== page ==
Sage and Thyme Roasted Goose


Preparation info

  • Difficulty


  • Serves: about


Appears in

Rose's Celebrations

Rose's Celebrations

By Rose Levy Beranbaum

Published 1992

  • About

Goose, although not quite as tender as other fowl, more than makes up for it with its incomparable rich flavor—and the bonus of the best fat for cooking you will ever come by. I usually associate goose with a Dickensian Christmas, or at least cold weather time, but actually the best goose I ever had was one summer when my friends Gus and Barbara of Pine Hill Farms in New Jersey accidentally came by a baby goose, weighing less than five pounds. I think it was run over by a car; it reminded me of years before, when I was living in Washington Crossing, Pennsylvania, and my car hit a pheasant when I was on my way to work one morning. I took off after it, willingly skipping work, but never did catch a second glimpse of it. Probably just as well too; I would have had no idea (city girl that I was) what to do with poultry that didn’t come cleaned and wrapped.

Barbara called me that summer afternoon, saying. “You take this goose; I don’t know what to do with it.” I offered to give her cooking instructions but she said, “Never mind; it’s all yours.” We had been about to leave for a trip, but given this windfall, Elliott agreed to postpone the departure by several hours.

Since it was the end of summer, and the garden was full of thyme and sage, I took large bunches of each and stuffed the cavity of the goose. Perhaps because the goose was so young and free range (actually wild), there was hardly any fat, and the herbs thoroughly permeated the flesh. The texture and flavor were extraordinary. I now use this same method for roasting larger geese. It’s not quite the same but it is still quite wonderful.

Two hours before roasting, remove the goose from the refrigerator.
volume ounces/pounds grams/kilograms
1 goose 10 to 12 pounds 4 kilograms, 536 grams to 5 kilograms, 443 grams
kosher salt* teaspoons 0.3 ounce 9 grams
pepper, freshly ground several grindings
1 whole head of garlic, cut in half horizontally 2.5 ounces 75 grams
2 large bunches thyme 2 ounces 56 grams
1 large bunch sage 1 ounce 28 grams

*If using Morton’s kosher salt or table salt, use ¾ teaspoon.


If the goose is frozen, allow it to thaw in the refrigerator for 2 to 2½ days. My cousin Richard, a chemist, once thawed a turkey with two cycles in a dishwasher. This was before microwave defrosting, but probably a lot more even.

Remove all loose fat from the cavity and discard it or render it for future use (see Note). Remove the neck and giblets from the cavity and, if desired, simmer them for 2 to 3 hours with the beef broth for the Salt and Pepper Wild Rice to enrich the broth. (Poach the liver in the broth for about 5 to 10 minutes as a special treat for the cook.)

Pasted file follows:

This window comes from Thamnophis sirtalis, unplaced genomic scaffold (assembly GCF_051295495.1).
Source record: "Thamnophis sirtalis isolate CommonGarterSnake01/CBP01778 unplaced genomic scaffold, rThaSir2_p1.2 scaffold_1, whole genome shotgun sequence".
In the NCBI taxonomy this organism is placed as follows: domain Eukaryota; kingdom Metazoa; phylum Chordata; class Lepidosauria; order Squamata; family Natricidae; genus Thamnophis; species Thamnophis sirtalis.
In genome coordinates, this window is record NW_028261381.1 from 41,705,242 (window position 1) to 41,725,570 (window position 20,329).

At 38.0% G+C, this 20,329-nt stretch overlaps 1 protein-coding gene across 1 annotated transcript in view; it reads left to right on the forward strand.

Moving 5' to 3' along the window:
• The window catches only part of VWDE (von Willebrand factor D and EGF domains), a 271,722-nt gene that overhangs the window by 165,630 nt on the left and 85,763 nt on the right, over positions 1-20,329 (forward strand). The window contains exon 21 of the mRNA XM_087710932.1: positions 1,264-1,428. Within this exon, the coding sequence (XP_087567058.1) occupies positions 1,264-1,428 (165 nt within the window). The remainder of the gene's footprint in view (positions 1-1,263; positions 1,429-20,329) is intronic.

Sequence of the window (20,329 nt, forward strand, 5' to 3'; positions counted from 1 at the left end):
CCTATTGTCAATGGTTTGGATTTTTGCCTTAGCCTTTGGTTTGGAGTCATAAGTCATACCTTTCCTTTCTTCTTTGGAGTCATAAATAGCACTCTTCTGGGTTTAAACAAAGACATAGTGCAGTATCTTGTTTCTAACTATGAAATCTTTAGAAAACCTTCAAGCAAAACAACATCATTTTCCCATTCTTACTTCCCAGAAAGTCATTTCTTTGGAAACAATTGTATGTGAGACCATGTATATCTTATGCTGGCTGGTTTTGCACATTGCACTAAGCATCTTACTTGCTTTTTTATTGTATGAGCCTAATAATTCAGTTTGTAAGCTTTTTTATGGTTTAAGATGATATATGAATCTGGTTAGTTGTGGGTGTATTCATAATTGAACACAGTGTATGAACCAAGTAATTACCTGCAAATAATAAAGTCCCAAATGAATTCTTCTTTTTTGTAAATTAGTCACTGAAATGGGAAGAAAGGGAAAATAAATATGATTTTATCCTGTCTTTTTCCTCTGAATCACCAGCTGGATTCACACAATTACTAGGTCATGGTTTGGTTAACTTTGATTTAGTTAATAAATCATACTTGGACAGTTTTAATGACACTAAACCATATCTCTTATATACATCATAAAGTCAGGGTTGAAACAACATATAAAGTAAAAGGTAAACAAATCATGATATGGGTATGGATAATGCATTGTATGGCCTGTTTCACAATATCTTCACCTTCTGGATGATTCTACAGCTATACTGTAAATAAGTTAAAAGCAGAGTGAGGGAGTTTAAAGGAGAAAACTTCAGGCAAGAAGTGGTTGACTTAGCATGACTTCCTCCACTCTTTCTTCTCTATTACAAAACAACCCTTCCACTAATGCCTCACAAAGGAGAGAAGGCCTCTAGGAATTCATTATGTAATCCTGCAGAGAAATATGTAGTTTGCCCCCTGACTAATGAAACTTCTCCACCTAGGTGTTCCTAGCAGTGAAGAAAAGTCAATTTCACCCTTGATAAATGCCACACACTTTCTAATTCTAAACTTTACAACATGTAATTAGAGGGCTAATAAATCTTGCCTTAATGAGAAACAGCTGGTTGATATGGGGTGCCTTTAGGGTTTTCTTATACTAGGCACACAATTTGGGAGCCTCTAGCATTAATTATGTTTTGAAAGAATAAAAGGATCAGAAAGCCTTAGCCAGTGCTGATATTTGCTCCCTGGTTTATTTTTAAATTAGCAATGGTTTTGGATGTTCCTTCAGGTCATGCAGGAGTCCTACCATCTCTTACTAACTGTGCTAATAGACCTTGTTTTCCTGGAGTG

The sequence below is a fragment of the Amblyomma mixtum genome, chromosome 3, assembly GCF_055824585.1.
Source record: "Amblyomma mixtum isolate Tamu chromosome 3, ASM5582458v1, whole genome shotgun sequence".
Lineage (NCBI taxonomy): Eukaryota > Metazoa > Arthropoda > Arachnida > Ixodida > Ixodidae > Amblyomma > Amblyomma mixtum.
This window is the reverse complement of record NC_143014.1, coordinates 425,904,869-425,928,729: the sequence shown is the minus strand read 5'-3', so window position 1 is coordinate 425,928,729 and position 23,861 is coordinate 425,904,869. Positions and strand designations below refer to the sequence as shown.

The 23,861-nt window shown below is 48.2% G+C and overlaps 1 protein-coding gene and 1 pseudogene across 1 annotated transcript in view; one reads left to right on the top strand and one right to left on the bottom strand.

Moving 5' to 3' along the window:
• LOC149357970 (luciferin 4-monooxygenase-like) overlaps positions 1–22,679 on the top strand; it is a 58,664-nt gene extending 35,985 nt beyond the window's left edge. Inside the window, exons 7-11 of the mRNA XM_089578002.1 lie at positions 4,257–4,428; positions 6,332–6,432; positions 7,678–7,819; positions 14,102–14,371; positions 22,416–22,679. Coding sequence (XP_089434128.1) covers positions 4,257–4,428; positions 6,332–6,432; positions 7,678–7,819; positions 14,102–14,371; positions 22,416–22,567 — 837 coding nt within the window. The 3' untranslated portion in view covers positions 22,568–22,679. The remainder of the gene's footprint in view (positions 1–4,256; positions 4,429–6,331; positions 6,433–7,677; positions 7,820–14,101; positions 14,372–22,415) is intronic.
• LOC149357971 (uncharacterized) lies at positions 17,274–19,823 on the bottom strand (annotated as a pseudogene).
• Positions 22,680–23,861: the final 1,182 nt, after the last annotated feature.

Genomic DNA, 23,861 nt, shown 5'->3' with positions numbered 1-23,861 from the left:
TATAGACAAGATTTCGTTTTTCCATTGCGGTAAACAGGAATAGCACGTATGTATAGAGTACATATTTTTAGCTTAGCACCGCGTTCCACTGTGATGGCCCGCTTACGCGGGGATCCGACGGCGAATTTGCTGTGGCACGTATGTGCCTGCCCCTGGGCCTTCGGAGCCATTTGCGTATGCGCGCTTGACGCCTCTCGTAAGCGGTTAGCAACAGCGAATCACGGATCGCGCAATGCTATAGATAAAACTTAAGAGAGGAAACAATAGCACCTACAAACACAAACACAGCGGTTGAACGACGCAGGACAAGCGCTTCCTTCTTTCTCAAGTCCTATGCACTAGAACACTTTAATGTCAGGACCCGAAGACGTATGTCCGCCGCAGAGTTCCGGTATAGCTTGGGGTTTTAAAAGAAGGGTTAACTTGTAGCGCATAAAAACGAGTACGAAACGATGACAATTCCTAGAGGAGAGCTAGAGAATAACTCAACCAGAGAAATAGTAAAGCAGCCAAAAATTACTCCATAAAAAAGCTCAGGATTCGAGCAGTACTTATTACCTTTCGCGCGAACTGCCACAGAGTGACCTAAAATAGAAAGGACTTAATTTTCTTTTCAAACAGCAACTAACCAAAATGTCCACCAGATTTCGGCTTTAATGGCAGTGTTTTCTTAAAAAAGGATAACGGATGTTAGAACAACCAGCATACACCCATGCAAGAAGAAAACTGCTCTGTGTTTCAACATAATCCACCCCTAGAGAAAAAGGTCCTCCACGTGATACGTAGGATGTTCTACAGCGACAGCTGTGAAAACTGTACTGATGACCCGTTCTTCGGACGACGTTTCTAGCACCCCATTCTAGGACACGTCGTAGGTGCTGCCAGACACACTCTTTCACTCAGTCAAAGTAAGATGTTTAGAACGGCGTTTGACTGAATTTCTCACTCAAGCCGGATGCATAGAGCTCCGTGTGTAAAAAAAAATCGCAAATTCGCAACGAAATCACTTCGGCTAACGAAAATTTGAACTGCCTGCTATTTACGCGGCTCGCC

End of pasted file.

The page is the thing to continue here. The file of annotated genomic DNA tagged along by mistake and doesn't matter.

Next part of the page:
Preheat the oven to 400°F.

Prick the goose all over, being careful not to go deeper than the fat layer. Sprinkle it inside and out with the salt and pepper. Place the garlic, thyme and sage in the cavity. Place the goose on the rack in the pan and tuck the wings back under the back. Pour ½ cup boiling water over the goose.

Roast for 30 minutes, then remove the pan from the oven (close the door so the heat does not escape). Drain off the fat and pour over another ½ cup of boiling water. Return to the oven for another 30 minutes. Drain and douse with boiling water. Reduce the oven heat to 325°F. and continue roasting for another 1 to 2 hours, draining the fat and dousing the goose with boiling water every 30 minutes, until an instant-read thermometer inserted in the thigh, not touching the bone, reads 175°F. to 180°F. When tilted tailward, the juices should run dark brown, not rosy. The temperature will rise about 5 degrees on sitting.

Allow the goose to rest for 30 minutes before carving. Return the thighs to the oven for about 10 minutes, or until no longer pink. If desired, turn up the heat to 400F. and roast the back section to crisp the skin. Garnish with seasonal fruits and herbs. After presenting the goose at the table, return it to the kitchen for carving. (It is difficult to carve a goose gracefully as the joints do not separate easily.)

NOTE: To render goose fat, process it in a food processor (or chop with a sharp heavy knife) into small pieces and place in a medium-size heavy saucepan. Add ¼ cup of water and cover tightly. Cook on the lowest possible heat for about 1 hour to 1 hour and 15 minutes or until the fat is rendered, leaving only small golden bits. Stir a few times during the cooking to prevent overbrowning which would give it an off flavor. The melted fat will keep refrigerated for several months and frozen for several years.